“There is no clear end in sight” to the conflict, said agency spokesperson James Elder, after returning from a visit the northern Ethiopian region.
He said more than a million people were displaced, noting that fighting was continuing, and security remained a major issue. UNICEF had been “concerned from the onset about the harm that this is going to cause children, and unfortunately such fears are being realized.”
The conflict is the result of months of escalating tensions between the Ethiopian Government and the dominant regional force, the Tigray People’s Liberation Front (TPLF), which culminated in Prime Minister Abiy Ahmed ordering a military offensive after rebels attacked a federal army base.
Within days, militias from the neighbouring Amhara region had joined the fray, reportedly followed by some troops from neighbouring Eritrea – a long-time rival of Tigray.
According to the Government, the region had been secured by the end of November, however TPLF resistance has continued, amid accusations of extrajudicial killings and rights abuses on all sides.
Mr. Elder underscored the impact on women and girls, characterising it as a “protection crisis”.
He added: “What is really emerging now is a disturbing picture of severe and ongoing child violations, there is also unfortunately an education and nutrition emergency and I saw extensive destruction to systems on essential services that children rely on.”
Among the estimated one million displaced by the violence are children who have suffered terribly, the UNICEF official explained.
300 km march in flip-flops
“The many children I spoke with, there was one, a girl who is 16, Merhawit, she had walked 300 kilometres with her baby brother on her back from the west of country, amid pretty intense fighting…300 kilometres and in broken flip-flops”, he said.
“Those stories abound. She was a star in physics, and now she is searching for food and hasn’t seen a classroom in a year.”
She was a star in physics, and now she is searching for food and hasn’t seen a classroom in a year – UNICEF’s James Elder
Apart from the education crisis, the Tigray region is also in the grip of a nutrition emergency, linked to pillaging and the destruction of medical centres and costly irrigation systems which farming communities cannot do without.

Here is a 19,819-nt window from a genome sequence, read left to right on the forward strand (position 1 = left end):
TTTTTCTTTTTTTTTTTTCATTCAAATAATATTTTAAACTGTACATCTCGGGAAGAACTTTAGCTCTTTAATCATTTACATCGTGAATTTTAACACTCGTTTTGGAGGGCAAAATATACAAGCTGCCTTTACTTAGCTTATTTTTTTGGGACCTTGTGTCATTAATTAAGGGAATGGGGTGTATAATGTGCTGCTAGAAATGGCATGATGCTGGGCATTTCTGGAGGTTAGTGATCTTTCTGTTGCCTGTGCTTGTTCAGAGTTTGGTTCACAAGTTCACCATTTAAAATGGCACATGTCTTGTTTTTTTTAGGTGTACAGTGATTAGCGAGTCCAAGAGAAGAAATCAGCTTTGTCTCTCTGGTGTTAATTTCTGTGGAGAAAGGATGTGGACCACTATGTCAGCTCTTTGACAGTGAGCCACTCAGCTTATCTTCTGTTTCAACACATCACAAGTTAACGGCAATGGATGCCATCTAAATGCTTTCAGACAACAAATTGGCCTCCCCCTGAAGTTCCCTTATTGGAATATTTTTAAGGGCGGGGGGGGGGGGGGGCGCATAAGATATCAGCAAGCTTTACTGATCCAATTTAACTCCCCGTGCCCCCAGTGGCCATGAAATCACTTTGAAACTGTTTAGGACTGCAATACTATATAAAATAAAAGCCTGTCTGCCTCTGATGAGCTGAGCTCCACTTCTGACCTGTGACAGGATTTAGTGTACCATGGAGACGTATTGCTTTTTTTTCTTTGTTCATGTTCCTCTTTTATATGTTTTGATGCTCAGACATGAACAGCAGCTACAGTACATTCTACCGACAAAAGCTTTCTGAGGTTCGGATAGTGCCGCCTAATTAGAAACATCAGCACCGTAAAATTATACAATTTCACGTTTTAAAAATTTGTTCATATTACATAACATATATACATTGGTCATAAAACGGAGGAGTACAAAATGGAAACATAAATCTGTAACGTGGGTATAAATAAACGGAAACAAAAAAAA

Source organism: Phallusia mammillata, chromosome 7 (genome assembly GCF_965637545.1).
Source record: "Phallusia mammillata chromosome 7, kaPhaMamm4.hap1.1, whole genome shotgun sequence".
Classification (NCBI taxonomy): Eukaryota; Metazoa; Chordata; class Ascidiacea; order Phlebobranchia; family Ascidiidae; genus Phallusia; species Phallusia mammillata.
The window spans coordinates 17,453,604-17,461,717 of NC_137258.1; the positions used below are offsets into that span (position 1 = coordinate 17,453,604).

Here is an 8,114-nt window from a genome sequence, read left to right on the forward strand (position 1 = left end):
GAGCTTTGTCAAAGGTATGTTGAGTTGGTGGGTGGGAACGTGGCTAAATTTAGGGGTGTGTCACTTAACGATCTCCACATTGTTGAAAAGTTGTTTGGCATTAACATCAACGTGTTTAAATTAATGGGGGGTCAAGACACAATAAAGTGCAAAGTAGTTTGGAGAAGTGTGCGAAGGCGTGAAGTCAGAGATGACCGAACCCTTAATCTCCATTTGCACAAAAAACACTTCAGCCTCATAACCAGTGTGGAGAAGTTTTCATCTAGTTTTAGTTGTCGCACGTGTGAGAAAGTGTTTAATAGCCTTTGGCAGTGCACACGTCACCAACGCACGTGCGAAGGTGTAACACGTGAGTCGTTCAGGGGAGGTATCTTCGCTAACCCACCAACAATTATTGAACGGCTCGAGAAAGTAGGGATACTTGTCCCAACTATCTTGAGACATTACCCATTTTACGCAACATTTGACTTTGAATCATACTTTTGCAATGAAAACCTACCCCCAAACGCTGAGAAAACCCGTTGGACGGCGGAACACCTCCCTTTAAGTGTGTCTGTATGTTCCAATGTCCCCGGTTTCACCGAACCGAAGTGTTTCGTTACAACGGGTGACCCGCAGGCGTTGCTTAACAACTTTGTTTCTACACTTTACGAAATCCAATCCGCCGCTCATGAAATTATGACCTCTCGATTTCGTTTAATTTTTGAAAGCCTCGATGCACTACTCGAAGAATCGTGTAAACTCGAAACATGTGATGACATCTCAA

“We had a recent assessment in 13 towns and more than half of boreholes are non-functional,” said Mr. Elder. “It’s important to remember that these were really advanced systems, supporting hundreds of thousands of people with generators and electrical circuitry, all looted or destroyed.”
Vandalizing and looting
Health centres have not been spared either, with the majority now out of action.
This includes a new maternal health clinic specialising in emergency surgery for mothers that opened 100 kilometres from Mekelle which has been ransacked.
“Everything – X-ray machines, oxygen, and mattresses for patients – are gone,” said Mr. Elder. A doctor there told me, “It had all the services a mother and baby needed. It was a life-saving place. There was no reason for forces to come here. They came here for vandalizing and looting.”
The UNICEF spokesperson also urged all those with influence on the military actors involved in the conflict to condemn rights abuses against civilians. “Severe and ongoing child rights violations” have been reported by victims, he said.
“We have an average of three cases of reported, reported gender-based violence, remembering of course that this is probably the tip of the iceberg because reporting is very, very difficult both for…security and cultural elements of shame, and so on. I heard traumatic stories of children as young as 14, I heard reports of gang-rapes.”